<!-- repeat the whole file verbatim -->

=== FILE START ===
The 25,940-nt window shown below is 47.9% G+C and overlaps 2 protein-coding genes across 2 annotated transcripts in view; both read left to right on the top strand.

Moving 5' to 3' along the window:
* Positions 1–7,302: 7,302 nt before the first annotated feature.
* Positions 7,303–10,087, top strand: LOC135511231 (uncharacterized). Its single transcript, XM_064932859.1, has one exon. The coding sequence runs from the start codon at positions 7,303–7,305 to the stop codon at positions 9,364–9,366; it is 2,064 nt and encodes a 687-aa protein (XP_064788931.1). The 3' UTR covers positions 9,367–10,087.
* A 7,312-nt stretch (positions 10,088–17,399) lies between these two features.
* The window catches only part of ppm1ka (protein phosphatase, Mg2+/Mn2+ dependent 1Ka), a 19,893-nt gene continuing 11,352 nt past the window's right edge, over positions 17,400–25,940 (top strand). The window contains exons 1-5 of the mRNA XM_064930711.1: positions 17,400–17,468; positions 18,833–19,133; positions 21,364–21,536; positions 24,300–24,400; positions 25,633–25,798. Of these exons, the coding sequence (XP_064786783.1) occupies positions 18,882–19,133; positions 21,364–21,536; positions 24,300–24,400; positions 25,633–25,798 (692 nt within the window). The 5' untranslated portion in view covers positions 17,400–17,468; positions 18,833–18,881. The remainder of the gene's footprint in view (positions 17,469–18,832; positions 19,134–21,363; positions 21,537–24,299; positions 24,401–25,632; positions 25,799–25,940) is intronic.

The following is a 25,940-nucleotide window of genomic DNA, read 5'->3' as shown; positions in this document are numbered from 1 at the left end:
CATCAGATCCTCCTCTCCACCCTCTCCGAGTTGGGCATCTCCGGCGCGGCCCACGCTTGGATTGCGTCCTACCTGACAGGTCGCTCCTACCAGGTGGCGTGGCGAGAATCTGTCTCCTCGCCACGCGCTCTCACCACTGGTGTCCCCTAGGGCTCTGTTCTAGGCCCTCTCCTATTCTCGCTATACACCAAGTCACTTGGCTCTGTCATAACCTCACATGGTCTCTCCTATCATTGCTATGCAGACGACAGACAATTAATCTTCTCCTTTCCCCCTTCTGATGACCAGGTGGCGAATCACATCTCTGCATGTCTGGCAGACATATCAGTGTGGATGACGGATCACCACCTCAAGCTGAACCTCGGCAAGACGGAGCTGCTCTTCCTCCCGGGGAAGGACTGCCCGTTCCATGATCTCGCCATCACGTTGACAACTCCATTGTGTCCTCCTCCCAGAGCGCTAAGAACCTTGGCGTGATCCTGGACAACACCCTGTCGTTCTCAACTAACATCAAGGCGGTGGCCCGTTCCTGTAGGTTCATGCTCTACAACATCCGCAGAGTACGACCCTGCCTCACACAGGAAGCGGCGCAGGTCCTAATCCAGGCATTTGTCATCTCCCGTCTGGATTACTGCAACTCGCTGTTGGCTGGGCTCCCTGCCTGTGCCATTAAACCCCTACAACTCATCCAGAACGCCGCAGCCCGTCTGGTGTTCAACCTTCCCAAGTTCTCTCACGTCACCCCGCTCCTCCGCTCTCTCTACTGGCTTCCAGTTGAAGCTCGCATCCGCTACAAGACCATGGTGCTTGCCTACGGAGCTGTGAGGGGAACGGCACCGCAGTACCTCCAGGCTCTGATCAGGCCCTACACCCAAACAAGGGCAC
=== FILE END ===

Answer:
The 25,940-nt window shown below is 47.9% G+C and overlaps 2 protein-coding genes across 2 annotated transcripts in view; both read left to right on the top strand.

Moving 5' to 3' along the window:
* Positions 1–7,302: 7,302 nt before the first annotated feature.
* Positions 7,303–10,087, top strand: LOC135511231 (uncharacterized). Its single transcript, XM_064932859.1, has one exon. The coding sequence runs from the start codon at positions 7,303–7,305 to the stop codon at positions 9,364–9,366; it is 2,064 nt and encodes a 687-aa protein (XP_064788931.1). The 3' UTR covers positions 9,367–10,087.
* A 7,312-nt stretch (positions 10,088–17,399) lies between these two features.
* The window catches only part of ppm1ka (protein phosphatase, Mg2+/Mn2+ dependent 1Ka), a 19,893-nt gene continuing 11,352 nt past the window's right edge, over positions 17,400–25,940 (top strand). The window contains exons 1-5 of the mRNA XM_064930711.1: positions 17,400–17,468; positions 18,833–19,133; positions 21,364–21,536; positions 24,300–24,400; positions 25,633–25,798. Of these exons, the coding sequence (XP_064786783.1) occupies positions 18,882–19,133; positions 21,364–21,536; positions 24,300–24,400; positions 25,633–25,798 (692 nt within the window). The 5' untranslated portion in view covers positions 17,400–17,468; positions 18,833–18,881. The remainder of the gene's footprint in view (positions 17,469–18,832; positions 19,134–21,363; positions 21,537–24,299; positions 24,401–25,632; positions 25,799–25,940) is intronic.

The following is a 25,940-nucleotide window of genomic DNA, read 5'->3' as shown; positions in this document are numbered from 1 at the left end:
CATCAGATCCTCCTCTCCACCCTCTCCGAGTTGGGCATCTCCGGCGCGGCCCACGCTTGGATTGCGTCCTACCTGACAGGTCGCTCCTACCAGGTGGCGTGGCGAGAATCTGTCTCCTCGCCACGCGCTCTCACCACTGGTGTCCCCTAGGGCTCTGTTCTAGGCCCTCTCCTATTCTCGCTATACACCAAGTCACTTGGCTCTGTCATAACCTCACATGGTCTCTCCTATCATTGCTATGCAGACGACAGACAATTAATCTTCTCCTTTCCCCCTTCTGATGACCAGGTGGCGAATCACATCTCTGCATGTCTGGCAGACATATCAGTGTGGATGACGGATCACCACCTCAAGCTGAACCTCGGCAAGACGGAGCTGCTCTTCCTCCCGGGGAAGGACTGCCCGTTCCATGATCTCGCCATCACGTTGACAACTCCATTGTGTCCTCCTCCCAGAGCGCTAAGAACCTTGGCGTGATCCTGGACAACACCCTGTCGTTCTCAACTAACATCAAGGCGGTGGCCCGTTCCTGTAGGTTCATGCTCTACAACATCCGCAGAGTACGACCCTGCCTCACACAGGAAGCGGCGCAGGTCCTAATCCAGGCATTTGTCATCTCCCGTCTGGATTACTGCAACTCGCTGTTGGCTGGGCTCCCTGCCTGTGCCATTAAACCCCTACAACTCATCCAGAACGCCGCAGCCCGTCTGGTGTTCAACCTTCCCAAGTTCTCTCACGTCACCCCGCTCCTCCGCTCTCTCTACTGGCTTCCAGTTGAAGCTCGCATCCGCTACAAGACCATGGTGCTTGCCTACGGAGCTGTGAGGGGAACGGCACCGCAGTACCTCCAGGCTCTGATCAGGCCCTACACCCAAACAAGGGCAC